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Asia reflects only a sliver of the titular continent's size and cultural variety. Instead it focuses on those countries many might think of when they hear the phrase "Asian cuisine": China, Japan, Vietnam and Thailand. Sushi is prepared well, though the fish itself is merely good, not outstanding. Entrées lean toward Chinese and Chinese-American dishes like General Tso's chicken; house specialties include Peking duck and an excellent Cornish hen dish. The Cornish hen is one of the few values on a relatively high-priced menu.
Top-quality meat and a bona fide big-city atmosphere, but you certainly pay for the privilege. The restaurant takes up most of the ground floor of what used to be the four-story, stainless-steel-clad American Zinc Building. Be sure to take note of the miracle of engineering -- more than 50 feet of unbroken space, made possible with something called Vierendeel trusses -- that creates an open, modern atmosphere, tempered by a giant original mural across one wall. Great steaks -- even better if you're on an expense account.
Key West Cafe is a small piece of Florida right inside Union Station. Diners can build their own burger or munch on grouper finger, shark bites, wings and alligator bites. Between bites, guests can admire the fish-adorned walls or play air hockey across from the bar.
Situated for diners to enjoy views of the lake at downtown's Union Station, Landry's Seafood House serves up a large selection of options including shrimp cocktail, oysters or mussels to start, and entrees of swordfish, snapper or Chilean sea bass. Landry's platters (read: combo platters) provide the perfect solution for the indecisive. Diners can also choose from a few beef, pork and chicken options.
A long fly ball from the new Busch Stadium, the new Mike Shannon's Steak and Seafood is, like its namesake, larger than life and in love with baseball. Search among the memorabilia for your favorite hall of famer's jersey while you enjoy a prime (and expensive) steak -- or while you have a beer or two at the bar after the game. The menu is classic steak house, the steaks unadorned but bloody good. For those who prefer more nuanced flavors, consider the daily seafood special or the lamb chops. They aren't the reason you come to a place like Shannon's -- but they, and the buzz of dozens of excited Cardinals fans, are the reason you'll come back.
Mizu fits nicely into the Washington Avenue loft district's trendy aesthetic: spacious and sleek without seeming hipper than thou. The extensive menu includes nigiri sushi, sashimi and rolls both traditional and Americanized. The nigiri sushi ranges from good to very good. Best is toro, fatty tuna belly that's worth the expense. There are numerous appetizers (including a sushified version of the jalapeño popper), and non-sushi entrées like chicken or steak teriyaki. The menu also features a couple of Korean dishes; particularly tasty is a generous portion of savory-sweet barbecue beef ribs.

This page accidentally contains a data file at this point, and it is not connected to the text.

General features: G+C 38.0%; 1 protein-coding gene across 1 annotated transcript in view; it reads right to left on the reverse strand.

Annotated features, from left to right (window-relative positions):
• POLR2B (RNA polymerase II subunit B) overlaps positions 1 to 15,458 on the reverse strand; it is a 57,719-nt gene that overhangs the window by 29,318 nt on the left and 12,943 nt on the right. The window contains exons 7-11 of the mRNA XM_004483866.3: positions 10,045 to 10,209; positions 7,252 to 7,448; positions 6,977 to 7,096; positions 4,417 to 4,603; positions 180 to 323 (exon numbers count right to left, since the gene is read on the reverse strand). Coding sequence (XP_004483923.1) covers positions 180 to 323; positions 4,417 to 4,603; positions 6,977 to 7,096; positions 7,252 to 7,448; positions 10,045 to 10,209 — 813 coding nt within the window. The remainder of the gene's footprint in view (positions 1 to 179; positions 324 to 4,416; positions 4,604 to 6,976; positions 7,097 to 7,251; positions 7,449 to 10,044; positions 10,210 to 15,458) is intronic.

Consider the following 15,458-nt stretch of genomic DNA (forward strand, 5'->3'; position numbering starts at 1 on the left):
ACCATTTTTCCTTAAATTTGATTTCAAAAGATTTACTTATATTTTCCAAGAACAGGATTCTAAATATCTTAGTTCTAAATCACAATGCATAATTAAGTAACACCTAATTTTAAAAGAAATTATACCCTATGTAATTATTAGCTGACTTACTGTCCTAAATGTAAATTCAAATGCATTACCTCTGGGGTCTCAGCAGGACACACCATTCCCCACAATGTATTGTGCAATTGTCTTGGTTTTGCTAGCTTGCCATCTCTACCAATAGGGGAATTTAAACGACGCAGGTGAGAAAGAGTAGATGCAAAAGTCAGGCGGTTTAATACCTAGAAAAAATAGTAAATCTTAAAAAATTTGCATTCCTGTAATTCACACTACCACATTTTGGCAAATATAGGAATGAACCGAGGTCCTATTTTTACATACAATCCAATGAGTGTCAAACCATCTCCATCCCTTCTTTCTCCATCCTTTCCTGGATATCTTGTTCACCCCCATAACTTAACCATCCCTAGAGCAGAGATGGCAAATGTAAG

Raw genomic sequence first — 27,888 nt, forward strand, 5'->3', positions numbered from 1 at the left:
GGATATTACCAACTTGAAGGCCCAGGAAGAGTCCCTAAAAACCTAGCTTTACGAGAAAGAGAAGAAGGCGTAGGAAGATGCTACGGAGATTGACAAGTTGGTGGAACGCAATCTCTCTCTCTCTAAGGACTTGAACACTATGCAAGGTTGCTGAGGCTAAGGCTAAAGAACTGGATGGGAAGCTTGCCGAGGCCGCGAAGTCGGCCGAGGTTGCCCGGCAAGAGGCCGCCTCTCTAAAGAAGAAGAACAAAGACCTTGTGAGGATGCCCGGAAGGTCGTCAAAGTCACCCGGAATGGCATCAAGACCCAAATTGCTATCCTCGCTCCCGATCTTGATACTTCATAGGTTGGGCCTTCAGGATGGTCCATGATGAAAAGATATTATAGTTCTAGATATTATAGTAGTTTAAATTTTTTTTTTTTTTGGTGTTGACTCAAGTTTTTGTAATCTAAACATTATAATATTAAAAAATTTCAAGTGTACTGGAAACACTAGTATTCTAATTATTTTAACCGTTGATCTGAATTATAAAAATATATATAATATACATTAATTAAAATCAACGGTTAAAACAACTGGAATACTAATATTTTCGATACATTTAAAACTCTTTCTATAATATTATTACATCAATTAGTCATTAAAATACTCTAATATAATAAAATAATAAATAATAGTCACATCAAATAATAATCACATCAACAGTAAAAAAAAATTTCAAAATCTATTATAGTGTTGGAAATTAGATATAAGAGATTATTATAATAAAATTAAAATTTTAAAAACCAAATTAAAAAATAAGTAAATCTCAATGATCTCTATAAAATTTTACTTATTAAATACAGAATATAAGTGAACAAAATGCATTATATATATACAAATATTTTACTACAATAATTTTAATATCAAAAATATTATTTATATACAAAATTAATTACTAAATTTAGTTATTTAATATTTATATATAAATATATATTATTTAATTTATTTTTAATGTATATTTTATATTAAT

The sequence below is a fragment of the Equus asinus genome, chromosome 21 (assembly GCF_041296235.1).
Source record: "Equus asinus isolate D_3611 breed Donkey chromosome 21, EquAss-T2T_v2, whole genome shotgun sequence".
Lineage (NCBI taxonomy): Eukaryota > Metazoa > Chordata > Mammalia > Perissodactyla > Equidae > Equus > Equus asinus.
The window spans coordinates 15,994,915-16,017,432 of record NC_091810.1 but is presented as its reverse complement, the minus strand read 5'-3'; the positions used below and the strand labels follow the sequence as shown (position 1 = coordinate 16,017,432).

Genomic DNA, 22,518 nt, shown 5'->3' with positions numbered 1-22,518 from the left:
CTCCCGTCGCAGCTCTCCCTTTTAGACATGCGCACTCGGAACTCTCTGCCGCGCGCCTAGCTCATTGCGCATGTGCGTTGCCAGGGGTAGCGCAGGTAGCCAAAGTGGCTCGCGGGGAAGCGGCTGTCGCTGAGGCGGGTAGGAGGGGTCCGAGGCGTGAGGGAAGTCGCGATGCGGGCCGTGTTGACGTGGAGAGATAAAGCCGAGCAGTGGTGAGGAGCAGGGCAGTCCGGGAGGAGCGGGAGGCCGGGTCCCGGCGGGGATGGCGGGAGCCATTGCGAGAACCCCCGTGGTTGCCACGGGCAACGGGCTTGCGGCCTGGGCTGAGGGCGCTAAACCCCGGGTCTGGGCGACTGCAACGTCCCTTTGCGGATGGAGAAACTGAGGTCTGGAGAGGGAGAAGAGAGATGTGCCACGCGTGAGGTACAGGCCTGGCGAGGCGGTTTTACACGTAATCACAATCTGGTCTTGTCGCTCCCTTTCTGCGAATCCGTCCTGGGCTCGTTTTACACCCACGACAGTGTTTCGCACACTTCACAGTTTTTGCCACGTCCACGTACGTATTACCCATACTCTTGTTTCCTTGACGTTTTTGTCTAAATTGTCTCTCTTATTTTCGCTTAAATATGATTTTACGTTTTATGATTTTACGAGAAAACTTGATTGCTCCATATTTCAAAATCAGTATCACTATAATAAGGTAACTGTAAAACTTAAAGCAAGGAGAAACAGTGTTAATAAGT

It's clear that St. Louis Fish Market is known for more than great seafood -- it was chosen for Wine Spectator's Award of Excellence four times and Food & Wine's Best New Wine List. Visit the Market on the North end of Laclede's Landing.
Located just west of Union Station, the downtown location of Syberg's provides nine-to-fivers and Blues fans alike a spot to stop in and grab a drink and a bite to eat. The menu features a variety of Cajun fare and seafood, including shark chunks (grilled mako shark). Syberg's also serves up traditional St. Louis favorites: toasted ravioli, Provel on many entrées, including the Cajun chicken Philly, and, of course, thin-crust pizza.
The owners of Tani Sushi Bistro in Clayton have opened one of the cornerstone restaurants of the new Mercantile Exchange development downtown. Like Tani, Takaya New Asian offers nigiri sushi, sashimi and over-the-top Americanized rolls. (The “Oh My God” roll comes to your table engulfed in flames.) Unlike Tani, though, Takaya fails as a restaurant in nearly every respect. Much of the menu features dubious takes on the already played-out Asian-fusion trend. There are sliders with bulgolgi beef, and fried cheese sticks classed up with a light tempura breading. The sushi is sloppily prepared, only one of several missteps from a careless kitchen that might mar your meal.
In St. Louis, most restaurant discussions begin and end with Tony's, for very good reason. The Bommarito clan, which owns the restaurant, is positively fanatical about perfection in every aspect of the meal. Entrées are not particularly elaborate but are perfectly balanced. Lobster Albanello is considered something of a signature dish, but nowhere will you find a better veal chop. There is generally something available either on or off the menu to please any mood, including a layering of roasted fresh vegetables for the non-carnivore. Throughout the meal, patriarch Vince Bommarito wanders and schmoozes.
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